Since past two months at Playshaala, I have been interacting with many parents of the young child. Among many, there was one obvious observation where it was almost recurring and common to almost all parents. They were all complaining that their children spend significant time on mobile and it is probably the only toy that is keeping them engaging and quieter at times.

By handing the smartphone,
Are we really making them engaged?
Are they really developing an understanding from the smartphone?
Why are they so engaged with the smartphone?
What is it that we as a parent can’t provide?
Or is this the wrong question?
Much has been written about the dangers of screen time for children.

It’s well known that Bill Gates and Steve Jobs limited their offspring’s use of technology for their kids

Recently, there was an article in Hindustan times narrating a nightmare that our kids are increasingly depending on their mobile time and it is leading to fatal issues such as increase of suicidal rate, depression, lack of social integration, and Change in behaviour.

Mumbai’s Sikh community tackles mobile phone addiction among members.

The American Academy of Pediatrics, meanwhile, advises that parents limit screen use to one hour per day for children ages 2 to 5 years, and advises “consistent limits” for children ages 6 and older.

Indian college students check their phones at about 150 times a day on an average and spend 4-7 hours on their smartphones.

One can see the smartphone addiction in other countries where India is way higher than the rest of the world.

Smartphone Addiction Statistics
Image: Statista

The basic message is that screen time isn’t bad in and of itself, it’s that too much of it can pull a child away from more meaningful activities, such as outdoor play, interacting with other kids, constrained exposure to technologies at an early age and getting a decent night’s sleep.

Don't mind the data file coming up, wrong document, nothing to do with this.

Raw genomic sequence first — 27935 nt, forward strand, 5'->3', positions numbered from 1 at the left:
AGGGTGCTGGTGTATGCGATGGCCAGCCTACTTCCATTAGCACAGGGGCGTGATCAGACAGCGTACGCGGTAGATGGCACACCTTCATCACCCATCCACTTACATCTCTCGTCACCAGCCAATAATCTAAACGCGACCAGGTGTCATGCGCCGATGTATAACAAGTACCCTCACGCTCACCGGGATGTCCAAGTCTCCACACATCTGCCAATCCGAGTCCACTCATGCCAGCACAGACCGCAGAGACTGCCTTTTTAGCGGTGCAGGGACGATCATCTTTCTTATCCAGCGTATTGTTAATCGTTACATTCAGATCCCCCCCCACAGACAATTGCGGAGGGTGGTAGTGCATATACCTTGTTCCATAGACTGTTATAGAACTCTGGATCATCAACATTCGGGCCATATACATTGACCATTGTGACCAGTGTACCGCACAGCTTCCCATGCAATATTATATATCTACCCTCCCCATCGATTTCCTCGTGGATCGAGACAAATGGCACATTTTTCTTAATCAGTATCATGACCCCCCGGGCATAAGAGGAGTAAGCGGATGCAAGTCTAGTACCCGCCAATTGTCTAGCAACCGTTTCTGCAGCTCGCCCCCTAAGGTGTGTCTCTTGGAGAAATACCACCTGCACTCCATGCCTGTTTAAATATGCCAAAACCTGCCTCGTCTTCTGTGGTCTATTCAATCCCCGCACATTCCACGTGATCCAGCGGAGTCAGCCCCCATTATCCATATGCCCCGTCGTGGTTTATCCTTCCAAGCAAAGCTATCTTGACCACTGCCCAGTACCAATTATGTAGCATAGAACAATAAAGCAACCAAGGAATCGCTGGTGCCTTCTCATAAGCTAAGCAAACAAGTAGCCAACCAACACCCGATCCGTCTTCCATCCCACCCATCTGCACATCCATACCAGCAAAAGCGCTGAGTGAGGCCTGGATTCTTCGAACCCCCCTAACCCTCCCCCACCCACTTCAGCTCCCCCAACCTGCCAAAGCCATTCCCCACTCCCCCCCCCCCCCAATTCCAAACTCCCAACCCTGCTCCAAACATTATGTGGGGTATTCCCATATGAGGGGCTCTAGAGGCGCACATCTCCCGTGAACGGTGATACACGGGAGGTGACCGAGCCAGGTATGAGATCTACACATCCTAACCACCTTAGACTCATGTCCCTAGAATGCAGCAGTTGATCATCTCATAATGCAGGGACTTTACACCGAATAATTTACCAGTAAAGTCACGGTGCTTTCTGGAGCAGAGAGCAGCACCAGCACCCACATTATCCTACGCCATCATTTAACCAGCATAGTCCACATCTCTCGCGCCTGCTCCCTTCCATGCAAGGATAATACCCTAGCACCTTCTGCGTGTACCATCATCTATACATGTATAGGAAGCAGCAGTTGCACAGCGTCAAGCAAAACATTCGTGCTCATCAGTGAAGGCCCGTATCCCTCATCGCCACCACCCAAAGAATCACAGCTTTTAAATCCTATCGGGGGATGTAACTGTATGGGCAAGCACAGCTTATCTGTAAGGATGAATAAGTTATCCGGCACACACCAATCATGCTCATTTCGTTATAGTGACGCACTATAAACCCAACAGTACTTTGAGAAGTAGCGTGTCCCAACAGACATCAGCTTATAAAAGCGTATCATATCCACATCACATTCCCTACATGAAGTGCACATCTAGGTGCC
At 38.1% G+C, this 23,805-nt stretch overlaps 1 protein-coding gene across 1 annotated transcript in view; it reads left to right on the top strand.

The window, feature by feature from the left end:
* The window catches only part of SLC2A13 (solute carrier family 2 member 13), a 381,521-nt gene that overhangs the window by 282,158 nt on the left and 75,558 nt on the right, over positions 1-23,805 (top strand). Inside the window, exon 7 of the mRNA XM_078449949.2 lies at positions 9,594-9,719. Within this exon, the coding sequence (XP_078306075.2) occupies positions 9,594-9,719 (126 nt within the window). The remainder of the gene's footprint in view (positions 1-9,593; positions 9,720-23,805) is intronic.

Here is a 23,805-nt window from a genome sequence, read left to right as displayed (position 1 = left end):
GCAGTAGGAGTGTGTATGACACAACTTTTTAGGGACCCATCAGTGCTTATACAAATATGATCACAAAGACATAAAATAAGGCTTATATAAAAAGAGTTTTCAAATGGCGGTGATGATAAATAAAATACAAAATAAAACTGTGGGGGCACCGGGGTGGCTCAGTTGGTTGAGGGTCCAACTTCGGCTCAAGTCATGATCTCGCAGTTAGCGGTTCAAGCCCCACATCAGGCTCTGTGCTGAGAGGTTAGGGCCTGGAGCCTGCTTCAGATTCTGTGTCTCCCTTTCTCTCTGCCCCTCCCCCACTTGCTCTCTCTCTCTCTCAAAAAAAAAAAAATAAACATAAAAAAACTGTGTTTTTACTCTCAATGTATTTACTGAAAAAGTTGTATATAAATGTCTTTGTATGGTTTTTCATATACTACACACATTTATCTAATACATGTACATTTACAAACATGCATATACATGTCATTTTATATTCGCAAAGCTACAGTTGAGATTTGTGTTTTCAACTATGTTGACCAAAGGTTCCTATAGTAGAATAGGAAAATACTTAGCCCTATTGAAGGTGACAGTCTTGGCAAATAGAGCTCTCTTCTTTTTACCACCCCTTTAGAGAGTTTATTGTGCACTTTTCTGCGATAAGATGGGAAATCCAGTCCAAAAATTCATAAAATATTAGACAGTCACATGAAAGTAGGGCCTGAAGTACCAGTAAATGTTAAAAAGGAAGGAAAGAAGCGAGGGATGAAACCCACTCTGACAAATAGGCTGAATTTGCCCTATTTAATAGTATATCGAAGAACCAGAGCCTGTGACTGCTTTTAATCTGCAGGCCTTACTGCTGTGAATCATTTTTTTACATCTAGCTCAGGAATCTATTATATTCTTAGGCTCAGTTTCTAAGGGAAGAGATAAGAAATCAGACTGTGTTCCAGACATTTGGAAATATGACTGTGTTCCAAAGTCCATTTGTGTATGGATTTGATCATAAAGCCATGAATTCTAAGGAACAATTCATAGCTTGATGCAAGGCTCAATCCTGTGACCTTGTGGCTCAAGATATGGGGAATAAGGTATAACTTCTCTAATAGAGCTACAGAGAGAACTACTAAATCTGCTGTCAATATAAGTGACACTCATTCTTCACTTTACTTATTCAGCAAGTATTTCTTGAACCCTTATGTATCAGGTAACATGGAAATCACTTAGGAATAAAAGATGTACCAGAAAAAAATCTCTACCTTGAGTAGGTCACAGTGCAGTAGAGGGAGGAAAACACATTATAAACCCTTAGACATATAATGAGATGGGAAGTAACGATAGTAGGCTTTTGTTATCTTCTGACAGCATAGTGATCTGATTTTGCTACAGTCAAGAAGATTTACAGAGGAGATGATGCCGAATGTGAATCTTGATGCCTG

But what about the parents?

Emerging research is starting to look at the role that parents’ screen usage has on a child’s development, and the news isn’t good.

The art of Lost conversations

Old robots are becoming more human and young humans are becoming more like robots.

The lost art of conversation

The average smartphone user checks their phone 85 times a day. Almost half (46%) of them say they cannot live without their smartphones.

One of the key charges levelled at distracted parenting is that it harms a young child’s language development, and language is the single best predictor of school achievement.

“One study showed that infants exposed to this interactive, emotionally responsive speech style at 11 months and 14 months knew twice as many words at age 2 as ones who weren’t exposed to it,” she writes.

Lost opportunities

Lost opportunities

In an experiment involving 38 mothers and their two-year-olds, the mothers were asked to teach their toddlers two new words, one at a time. During one of the learning periods, the mother’s phone would ring and she would stop and take the call. In the other, the mother would not be interrupted. Children learned the word when the teaching was not interrupted, but when the interaction was interrupted, they didn’t learn the word.

Children are programmed to get their caregivers attention, meaning that the constantly distracted parent is unwittingly likely to increase the bad behaviour and tantrums that youngsters often rely on to get attention.

Increased danger

Every social association that is not face-to-face is injurious to your health

Another study found that visits to the hospital for children under five increased in areas of the city that received 3G/4G. From 2005 to 2012, injuries to children under five increased by 10% as the network of 3G was expanded. The authors of the study suggest that the reason is that smartphones distract caregivers from supervising children.

The addicted parent


Telling a child to entertain themselves while the parent completes chores, or to go out and play is perfectly valid. Children need to learn independence, but the issue is that parents are present, yet not present.

“We seem to have stumbled into the worst model of parenting imaginable — always present physically, yet not present emotionally.”

“In nutshell, when you are with your child, put down your damned phone.”


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2 thoughts on “Is your child addicted to the smartphone?

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